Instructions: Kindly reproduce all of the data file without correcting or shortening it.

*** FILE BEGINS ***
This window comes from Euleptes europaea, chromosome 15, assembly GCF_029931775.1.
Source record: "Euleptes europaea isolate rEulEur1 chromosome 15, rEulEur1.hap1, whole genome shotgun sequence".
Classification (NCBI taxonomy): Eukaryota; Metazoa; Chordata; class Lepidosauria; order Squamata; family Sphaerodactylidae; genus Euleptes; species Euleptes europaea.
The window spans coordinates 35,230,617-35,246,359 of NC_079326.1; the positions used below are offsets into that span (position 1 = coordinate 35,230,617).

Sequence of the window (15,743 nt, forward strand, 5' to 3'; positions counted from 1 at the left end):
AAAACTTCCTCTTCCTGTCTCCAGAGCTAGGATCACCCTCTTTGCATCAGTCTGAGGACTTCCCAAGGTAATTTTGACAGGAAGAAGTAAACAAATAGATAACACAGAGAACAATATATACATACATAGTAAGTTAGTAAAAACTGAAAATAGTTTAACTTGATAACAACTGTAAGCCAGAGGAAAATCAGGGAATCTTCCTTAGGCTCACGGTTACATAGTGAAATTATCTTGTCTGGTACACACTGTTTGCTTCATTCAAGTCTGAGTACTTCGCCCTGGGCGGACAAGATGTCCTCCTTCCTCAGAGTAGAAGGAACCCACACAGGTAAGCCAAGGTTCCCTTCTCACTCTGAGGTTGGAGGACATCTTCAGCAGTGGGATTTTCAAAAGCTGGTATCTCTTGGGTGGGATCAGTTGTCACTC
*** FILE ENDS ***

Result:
This window comes from Euleptes europaea, chromosome 15, assembly GCF_029931775.1.
Source record: "Euleptes europaea isolate rEulEur1 chromosome 15, rEulEur1.hap1, whole genome shotgun sequence".
Classification (NCBI taxonomy): Eukaryota; Metazoa; Chordata; class Lepidosauria; order Squamata; family Sphaerodactylidae; genus Euleptes; species Euleptes europaea.
The window spans coordinates 35,230,617-35,246,359 of NC_079326.1; the positions used below are offsets into that span (position 1 = coordinate 35,230,617).

Sequence of the window (15,743 nt, forward strand, 5' to 3'; positions counted from 1 at the left end):
AAAACTTCCTCTTCCTGTCTCCAGAGCTAGGATCACCCTCTTTGCATCAGTCTGAGGACTTCCCAAGGTAATTTTGACAGGAAGAAGTAAACAAATAGATAACACAGAGAACAATATATACATACATAGTAAGTTAGTAAAAACTGAAAATAGTTTAACTTGATAACAACTGTAAGCCAGAGGAAAATCAGGGAATCTTCCTTAGGCTCACGGTTACATAGTGAAATTATCTTGTCTGGTACACACTGTTTGCTTCATTCAAGTCTGAGTACTTCGCCCTGGGCGGACAAGATGTCCTCCTTCCTCAGAGTAGAAGGAACCCACACAGGTAAGCCAAGGTTCCCTTCTCACTCTGAGGTTGGAGGACATCTTCAGCAGTGGGATTTTCAAAAGCTGGTATCTCTTGGGTGGGATCAGTTGTCACTC